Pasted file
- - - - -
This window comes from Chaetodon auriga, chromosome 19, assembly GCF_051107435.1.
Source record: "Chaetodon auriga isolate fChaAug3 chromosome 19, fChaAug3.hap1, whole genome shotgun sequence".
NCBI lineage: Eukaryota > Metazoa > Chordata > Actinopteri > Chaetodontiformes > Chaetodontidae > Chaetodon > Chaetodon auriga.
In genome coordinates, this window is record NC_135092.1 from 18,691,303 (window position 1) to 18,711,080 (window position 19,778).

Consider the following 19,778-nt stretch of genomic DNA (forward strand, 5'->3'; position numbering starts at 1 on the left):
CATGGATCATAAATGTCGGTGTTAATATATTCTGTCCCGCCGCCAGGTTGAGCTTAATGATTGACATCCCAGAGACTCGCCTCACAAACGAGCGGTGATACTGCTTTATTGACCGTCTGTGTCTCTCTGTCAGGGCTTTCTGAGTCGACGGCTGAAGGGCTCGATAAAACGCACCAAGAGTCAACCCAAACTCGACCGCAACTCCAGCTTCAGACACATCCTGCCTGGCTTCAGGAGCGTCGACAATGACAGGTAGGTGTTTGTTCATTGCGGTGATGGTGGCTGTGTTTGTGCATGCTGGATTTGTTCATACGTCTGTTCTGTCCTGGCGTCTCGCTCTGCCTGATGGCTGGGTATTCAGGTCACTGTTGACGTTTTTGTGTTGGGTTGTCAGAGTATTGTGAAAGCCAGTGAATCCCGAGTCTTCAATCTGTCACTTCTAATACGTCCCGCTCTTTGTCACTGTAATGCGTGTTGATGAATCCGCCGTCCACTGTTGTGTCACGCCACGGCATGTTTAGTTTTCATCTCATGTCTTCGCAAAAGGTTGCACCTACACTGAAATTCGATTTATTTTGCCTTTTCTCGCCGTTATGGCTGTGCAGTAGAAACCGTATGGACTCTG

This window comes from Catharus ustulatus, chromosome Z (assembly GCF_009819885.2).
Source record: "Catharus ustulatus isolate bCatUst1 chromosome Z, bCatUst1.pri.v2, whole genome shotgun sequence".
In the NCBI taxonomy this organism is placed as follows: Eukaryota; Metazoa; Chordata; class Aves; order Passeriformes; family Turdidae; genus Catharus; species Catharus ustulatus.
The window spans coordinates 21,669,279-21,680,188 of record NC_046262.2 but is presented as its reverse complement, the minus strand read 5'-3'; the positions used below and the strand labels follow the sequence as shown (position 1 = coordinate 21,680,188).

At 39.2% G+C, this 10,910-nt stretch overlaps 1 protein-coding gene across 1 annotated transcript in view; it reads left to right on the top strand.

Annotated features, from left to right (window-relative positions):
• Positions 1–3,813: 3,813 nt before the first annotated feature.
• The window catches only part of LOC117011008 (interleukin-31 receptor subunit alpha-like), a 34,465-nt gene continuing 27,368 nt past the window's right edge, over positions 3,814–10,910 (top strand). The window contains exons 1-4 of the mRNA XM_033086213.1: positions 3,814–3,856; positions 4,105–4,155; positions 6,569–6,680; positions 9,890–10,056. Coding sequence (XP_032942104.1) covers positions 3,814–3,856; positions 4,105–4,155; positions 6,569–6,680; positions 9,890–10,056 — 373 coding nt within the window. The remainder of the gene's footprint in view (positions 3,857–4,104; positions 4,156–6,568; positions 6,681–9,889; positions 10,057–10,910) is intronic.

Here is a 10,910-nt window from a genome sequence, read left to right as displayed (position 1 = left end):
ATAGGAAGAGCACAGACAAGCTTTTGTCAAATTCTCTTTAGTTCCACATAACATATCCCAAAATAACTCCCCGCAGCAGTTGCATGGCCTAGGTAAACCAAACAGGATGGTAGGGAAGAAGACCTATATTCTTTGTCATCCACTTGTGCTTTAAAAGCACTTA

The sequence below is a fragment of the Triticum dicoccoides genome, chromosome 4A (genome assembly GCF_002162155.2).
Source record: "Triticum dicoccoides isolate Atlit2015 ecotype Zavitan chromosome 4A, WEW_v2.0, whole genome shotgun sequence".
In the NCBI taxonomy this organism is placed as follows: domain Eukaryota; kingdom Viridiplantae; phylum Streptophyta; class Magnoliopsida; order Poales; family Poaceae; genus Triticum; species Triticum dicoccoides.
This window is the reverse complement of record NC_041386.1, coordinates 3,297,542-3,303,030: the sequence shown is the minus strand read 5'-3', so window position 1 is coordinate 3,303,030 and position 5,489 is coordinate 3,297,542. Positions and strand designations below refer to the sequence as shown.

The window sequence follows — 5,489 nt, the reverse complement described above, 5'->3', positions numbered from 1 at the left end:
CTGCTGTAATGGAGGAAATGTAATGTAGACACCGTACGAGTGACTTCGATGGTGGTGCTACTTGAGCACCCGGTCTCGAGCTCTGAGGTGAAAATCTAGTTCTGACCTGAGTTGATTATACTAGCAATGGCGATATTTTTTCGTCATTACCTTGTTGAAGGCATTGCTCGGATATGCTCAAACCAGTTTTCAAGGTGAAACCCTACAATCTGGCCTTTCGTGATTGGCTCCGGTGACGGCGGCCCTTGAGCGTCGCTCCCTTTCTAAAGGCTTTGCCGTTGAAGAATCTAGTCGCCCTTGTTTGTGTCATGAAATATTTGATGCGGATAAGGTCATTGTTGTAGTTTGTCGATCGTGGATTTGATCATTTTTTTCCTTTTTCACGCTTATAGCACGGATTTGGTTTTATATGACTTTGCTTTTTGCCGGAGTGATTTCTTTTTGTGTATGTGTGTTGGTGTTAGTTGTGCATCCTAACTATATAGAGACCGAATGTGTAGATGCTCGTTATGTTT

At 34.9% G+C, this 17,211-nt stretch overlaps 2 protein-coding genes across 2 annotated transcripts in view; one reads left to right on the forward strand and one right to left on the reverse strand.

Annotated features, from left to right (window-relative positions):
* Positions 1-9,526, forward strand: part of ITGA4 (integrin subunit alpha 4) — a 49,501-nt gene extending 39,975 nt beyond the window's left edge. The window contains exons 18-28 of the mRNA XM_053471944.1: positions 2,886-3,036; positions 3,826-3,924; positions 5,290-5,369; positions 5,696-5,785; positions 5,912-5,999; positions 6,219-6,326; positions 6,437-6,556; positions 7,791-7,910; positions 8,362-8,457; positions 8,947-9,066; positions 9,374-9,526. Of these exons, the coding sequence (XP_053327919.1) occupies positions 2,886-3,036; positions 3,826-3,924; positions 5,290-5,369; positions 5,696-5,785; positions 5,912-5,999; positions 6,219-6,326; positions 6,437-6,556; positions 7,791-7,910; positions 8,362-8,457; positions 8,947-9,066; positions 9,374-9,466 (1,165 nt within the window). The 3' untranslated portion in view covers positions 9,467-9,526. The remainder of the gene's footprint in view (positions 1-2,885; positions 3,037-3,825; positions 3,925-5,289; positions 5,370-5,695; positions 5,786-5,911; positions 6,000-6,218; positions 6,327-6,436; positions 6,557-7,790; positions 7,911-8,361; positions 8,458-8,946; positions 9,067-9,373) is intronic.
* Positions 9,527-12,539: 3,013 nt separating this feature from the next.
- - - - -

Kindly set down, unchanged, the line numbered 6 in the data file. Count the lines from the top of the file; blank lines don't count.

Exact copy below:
CATGGATCATAAATGTCGGTGTTAATATATTCTGTCCCGCCGCCAGGTTGAGCTTAATGATTGACATCCCAGAGACTCGCCTCACAAACGAGCGGTGATACTGCTTTATTGACCGTCTGTGTCTCTCTGTCAGGGCTTTCTGAGTCGACGGCTGAAGGGCTCGATAAAACGCACCAAGAGTCAACCCAAACTCGACCGCAACTCCAGCTTCAGACACATCCTGCCTGGCTTCAGGAGCGTCGACAATGACAGGTAGGTGTTTGTTCATTGCGGTGATGGTGGCTGTGTTTGTGCATGCTGGATTTGTTCATACGTCTGTTCTGTCCTGGCGTCTCGCTCTGCCTGATGGCTGGGTATTCAGGTCACTGTTGACGTTTTTGTGTTGGGTTGTCAGAGTATTGTGAAAGCCAGTGAATCCCGAGTCTTCAATCTGTCACTTCTAATACGTCCCGCTCTTTGTCACTGTAATGCGTGTTGATGAATCCGCCGTCCACTGTTGTGTCACGCCACGGCATGTTTAGTTTTCATCTCATGTCTTCGCAAAAGGTTGCACCTACACTGAAATTCGATTTATTTTGCCTTTTCTCGCCGTTATGGCTGTGCAGTAGAAACCGTATGGACTCTG